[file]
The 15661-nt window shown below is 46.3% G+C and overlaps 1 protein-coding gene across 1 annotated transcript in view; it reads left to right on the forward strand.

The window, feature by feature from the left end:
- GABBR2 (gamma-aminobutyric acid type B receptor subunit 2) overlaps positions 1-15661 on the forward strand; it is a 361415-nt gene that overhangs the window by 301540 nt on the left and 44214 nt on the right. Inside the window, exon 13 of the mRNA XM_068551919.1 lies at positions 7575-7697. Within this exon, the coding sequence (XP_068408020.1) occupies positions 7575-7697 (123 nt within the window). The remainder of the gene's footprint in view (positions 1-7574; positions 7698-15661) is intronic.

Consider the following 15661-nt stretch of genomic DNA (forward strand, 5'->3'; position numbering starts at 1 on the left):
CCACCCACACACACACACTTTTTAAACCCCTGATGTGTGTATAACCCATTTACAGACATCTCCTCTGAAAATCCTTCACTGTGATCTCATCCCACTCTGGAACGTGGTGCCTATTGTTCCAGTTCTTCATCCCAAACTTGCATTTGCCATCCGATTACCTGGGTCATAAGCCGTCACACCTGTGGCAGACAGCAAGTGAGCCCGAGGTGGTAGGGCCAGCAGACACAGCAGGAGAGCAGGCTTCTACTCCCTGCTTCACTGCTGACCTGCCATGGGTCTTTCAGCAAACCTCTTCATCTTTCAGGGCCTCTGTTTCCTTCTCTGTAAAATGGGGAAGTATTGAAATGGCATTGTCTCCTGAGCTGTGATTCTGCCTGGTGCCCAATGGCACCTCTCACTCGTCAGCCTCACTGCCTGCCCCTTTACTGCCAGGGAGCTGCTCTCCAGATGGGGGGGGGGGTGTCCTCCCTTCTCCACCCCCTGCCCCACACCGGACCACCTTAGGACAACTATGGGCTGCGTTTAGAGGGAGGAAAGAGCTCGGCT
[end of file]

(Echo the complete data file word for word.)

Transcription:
The 15661-nt window shown below is 46.3% G+C and overlaps 1 protein-coding gene across 1 annotated transcript in view; it reads left to right on the forward strand.

The window, feature by feature from the left end:
- GABBR2 (gamma-aminobutyric acid type B receptor subunit 2) overlaps positions 1-15661 on the forward strand; it is a 361415-nt gene that overhangs the window by 301540 nt on the left and 44214 nt on the right. Inside the window, exon 13 of the mRNA XM_068551919.1 lies at positions 7575-7697. Within this exon, the coding sequence (XP_068408020.1) occupies positions 7575-7697 (123 nt within the window). The remainder of the gene's footprint in view (positions 1-7574; positions 7698-15661) is intronic.

Consider the following 15661-nt stretch of genomic DNA (forward strand, 5'->3'; position numbering starts at 1 on the left):
CCACCCACACACACACACTTTTTAAACCCCTGATGTGTGTATAACCCATTTACAGACATCTCCTCTGAAAATCCTTCACTGTGATCTCATCCCACTCTGGAACGTGGTGCCTATTGTTCCAGTTCTTCATCCCAAACTTGCATTTGCCATCCGATTACCTGGGTCATAAGCCGTCACACCTGTGGCAGACAGCAAGTGAGCCCGAGGTGGTAGGGCCAGCAGACACAGCAGGAGAGCAGGCTTCTACTCCCTGCTTCACTGCTGACCTGCCATGGGTCTTTCAGCAAACCTCTTCATCTTTCAGGGCCTCTGTTTCCTTCTCTGTAAAATGGGGAAGTATTGAAATGGCATTGTCTCCTGAGCTGTGATTCTGCCTGGTGCCCAATGGCACCTCTCACTCGTCAGCCTCACTGCCTGCCCCTTTACTGCCAGGGAGCTGCTCTCCAGATGGGGGGGGGGGTGTCCTCCCTTCTCCACCCCCTGCCCCACACCGGACCACCTTAGGACAACTATGGGCTGCGTTTAGAGGGAGGAAAGAGCTCGGCT